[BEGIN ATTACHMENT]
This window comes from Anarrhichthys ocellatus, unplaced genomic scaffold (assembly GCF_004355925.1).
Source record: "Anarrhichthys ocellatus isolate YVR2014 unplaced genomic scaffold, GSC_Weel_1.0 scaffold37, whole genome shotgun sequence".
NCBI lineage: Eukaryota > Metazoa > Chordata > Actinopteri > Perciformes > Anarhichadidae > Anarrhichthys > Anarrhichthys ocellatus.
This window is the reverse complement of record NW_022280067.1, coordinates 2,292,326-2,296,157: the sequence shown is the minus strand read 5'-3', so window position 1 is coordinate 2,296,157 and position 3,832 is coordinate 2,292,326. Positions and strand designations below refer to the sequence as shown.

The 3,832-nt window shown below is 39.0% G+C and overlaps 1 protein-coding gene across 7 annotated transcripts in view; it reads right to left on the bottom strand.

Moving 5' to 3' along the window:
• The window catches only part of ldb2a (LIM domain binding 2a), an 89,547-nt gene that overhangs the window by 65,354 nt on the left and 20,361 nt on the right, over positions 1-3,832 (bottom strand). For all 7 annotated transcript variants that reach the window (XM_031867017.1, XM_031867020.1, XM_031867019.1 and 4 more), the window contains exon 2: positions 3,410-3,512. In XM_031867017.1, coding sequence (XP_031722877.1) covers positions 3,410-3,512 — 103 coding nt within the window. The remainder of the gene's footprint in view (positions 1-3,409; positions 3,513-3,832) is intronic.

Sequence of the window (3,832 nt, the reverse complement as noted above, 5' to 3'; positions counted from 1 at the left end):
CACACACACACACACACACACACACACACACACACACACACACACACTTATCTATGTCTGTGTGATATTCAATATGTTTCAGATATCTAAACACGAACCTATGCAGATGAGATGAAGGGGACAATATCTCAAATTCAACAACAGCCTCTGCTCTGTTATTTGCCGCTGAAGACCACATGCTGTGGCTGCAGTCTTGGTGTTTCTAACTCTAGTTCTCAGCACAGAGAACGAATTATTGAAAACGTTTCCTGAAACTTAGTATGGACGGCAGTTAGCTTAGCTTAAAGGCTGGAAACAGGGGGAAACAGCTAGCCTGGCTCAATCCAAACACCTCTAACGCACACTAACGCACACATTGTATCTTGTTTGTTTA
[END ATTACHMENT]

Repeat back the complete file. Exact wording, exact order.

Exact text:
This window comes from Anarrhichthys ocellatus, unplaced genomic scaffold (assembly GCF_004355925.1).
Source record: "Anarrhichthys ocellatus isolate YVR2014 unplaced genomic scaffold, GSC_Weel_1.0 scaffold37, whole genome shotgun sequence".
NCBI lineage: Eukaryota > Metazoa > Chordata > Actinopteri > Perciformes > Anarhichadidae > Anarrhichthys > Anarrhichthys ocellatus.
This window is the reverse complement of record NW_022280067.1, coordinates 2,292,326-2,296,157: the sequence shown is the minus strand read 5'-3', so window position 1 is coordinate 2,296,157 and position 3,832 is coordinate 2,292,326. Positions and strand designations below refer to the sequence as shown.

The 3,832-nt window shown below is 39.0% G+C and overlaps 1 protein-coding gene across 7 annotated transcripts in view; it reads right to left on the bottom strand.

Moving 5' to 3' along the window:
• The window catches only part of ldb2a (LIM domain binding 2a), an 89,547-nt gene that overhangs the window by 65,354 nt on the left and 20,361 nt on the right, over positions 1-3,832 (bottom strand). For all 7 annotated transcript variants that reach the window (XM_031867017.1, XM_031867020.1, XM_031867019.1 and 4 more), the window contains exon 2: positions 3,410-3,512. In XM_031867017.1, coding sequence (XP_031722877.1) covers positions 3,410-3,512 — 103 coding nt within the window. The remainder of the gene's footprint in view (positions 1-3,409; positions 3,513-3,832) is intronic.

Sequence of the window (3,832 nt, the reverse complement as noted above, 5' to 3'; positions counted from 1 at the left end):
CACACACACACACACACACACACACACACACACACACACACACACACTTATCTATGTCTGTGTGATATTCAATATGTTTCAGATATCTAAACACGAACCTATGCAGATGAGATGAAGGGGACAATATCTCAAATTCAACAACAGCCTCTGCTCTGTTATTTGCCGCTGAAGACCACATGCTGTGGCTGCAGTCTTGGTGTTTCTAACTCTAGTTCTCAGCACAGAGAACGAATTATTGAAAACGTTTCCTGAAACTTAGTATGGACGGCAGTTAGCTTAGCTTAAAGGCTGGAAACAGGGGGAAACAGCTAGCCTGGCTCAATCCAAACACCTCTAACGCACACTAACGCACACATTGTATCTTGTTTGTTTA